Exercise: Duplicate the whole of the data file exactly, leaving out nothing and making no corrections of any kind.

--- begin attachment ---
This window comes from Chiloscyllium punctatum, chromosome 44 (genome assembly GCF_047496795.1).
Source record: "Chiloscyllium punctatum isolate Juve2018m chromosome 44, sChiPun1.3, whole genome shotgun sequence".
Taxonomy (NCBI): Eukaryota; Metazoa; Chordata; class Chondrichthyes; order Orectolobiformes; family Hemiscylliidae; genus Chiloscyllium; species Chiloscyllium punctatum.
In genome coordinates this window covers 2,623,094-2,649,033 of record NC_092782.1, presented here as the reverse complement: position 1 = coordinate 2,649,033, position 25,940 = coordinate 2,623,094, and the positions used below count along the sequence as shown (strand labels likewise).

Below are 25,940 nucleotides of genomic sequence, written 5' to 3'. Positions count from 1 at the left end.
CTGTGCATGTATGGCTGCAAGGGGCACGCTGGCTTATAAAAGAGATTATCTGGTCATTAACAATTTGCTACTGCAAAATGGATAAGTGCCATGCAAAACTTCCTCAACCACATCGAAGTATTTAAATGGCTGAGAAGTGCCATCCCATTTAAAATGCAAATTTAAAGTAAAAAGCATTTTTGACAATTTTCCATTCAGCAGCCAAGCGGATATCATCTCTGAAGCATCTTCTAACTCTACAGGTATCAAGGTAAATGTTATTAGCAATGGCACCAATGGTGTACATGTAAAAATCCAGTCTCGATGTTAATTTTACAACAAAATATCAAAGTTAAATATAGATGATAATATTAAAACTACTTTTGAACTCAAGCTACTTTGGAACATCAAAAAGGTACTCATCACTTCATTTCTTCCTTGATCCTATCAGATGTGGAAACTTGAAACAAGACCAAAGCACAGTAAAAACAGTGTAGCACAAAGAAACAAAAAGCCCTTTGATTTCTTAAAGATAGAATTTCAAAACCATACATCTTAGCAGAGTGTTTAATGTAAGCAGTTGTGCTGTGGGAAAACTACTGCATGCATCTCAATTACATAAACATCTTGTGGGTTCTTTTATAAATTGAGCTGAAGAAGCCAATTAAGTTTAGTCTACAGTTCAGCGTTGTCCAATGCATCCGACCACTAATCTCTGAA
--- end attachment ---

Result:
This window comes from Chiloscyllium punctatum, chromosome 44 (genome assembly GCF_047496795.1).
Source record: "Chiloscyllium punctatum isolate Juve2018m chromosome 44, sChiPun1.3, whole genome shotgun sequence".
Taxonomy (NCBI): Eukaryota; Metazoa; Chordata; class Chondrichthyes; order Orectolobiformes; family Hemiscylliidae; genus Chiloscyllium; species Chiloscyllium punctatum.
In genome coordinates this window covers 2,623,094-2,649,033 of record NC_092782.1, presented here as the reverse complement: position 1 = coordinate 2,649,033, position 25,940 = coordinate 2,623,094, and the positions used below count along the sequence as shown (strand labels likewise).

Below are 25,940 nucleotides of genomic sequence, written 5' to 3'. Positions count from 1 at the left end.
CTGTGCATGTATGGCTGCAAGGGGCACGCTGGCTTATAAAAGAGATTATCTGGTCATTAACAATTTGCTACTGCAAAATGGATAAGTGCCATGCAAAACTTCCTCAACCACATCGAAGTATTTAAATGGCTGAGAAGTGCCATCCCATTTAAAATGCAAATTTAAAGTAAAAAGCATTTTTGACAATTTTCCATTCAGCAGCCAAGCGGATATCATCTCTGAAGCATCTTCTAACTCTACAGGTATCAAGGTAAATGTTATTAGCAATGGCACCAATGGTGTACATGTAAAAATCCAGTCTCGATGTTAATTTTACAACAAAATATCAAAGTTAAATATAGATGATAATATTAAAACTACTTTTGAACTCAAGCTACTTTGGAACATCAAAAAGGTACTCATCACTTCATTTCTTCCTTGATCCTATCAGATGTGGAAACTTGAAACAAGACCAAAGCACAGTAAAAACAGTGTAGCACAAAGAAACAAAAAGCCCTTTGATTTCTTAAAGATAGAATTTCAAAACCATACATCTTAGCAGAGTGTTTAATGTAAGCAGTTGTGCTGTGGGAAAACTACTGCATGCATCTCAATTACATAAACATCTTGTGGGTTCTTTTATAAATTGAGCTGAAGAAGCCAATTAAGTTTAGTCTACAGTTCAGCGTTGTCCAATGCATCCGACCACTAATCTCTGAA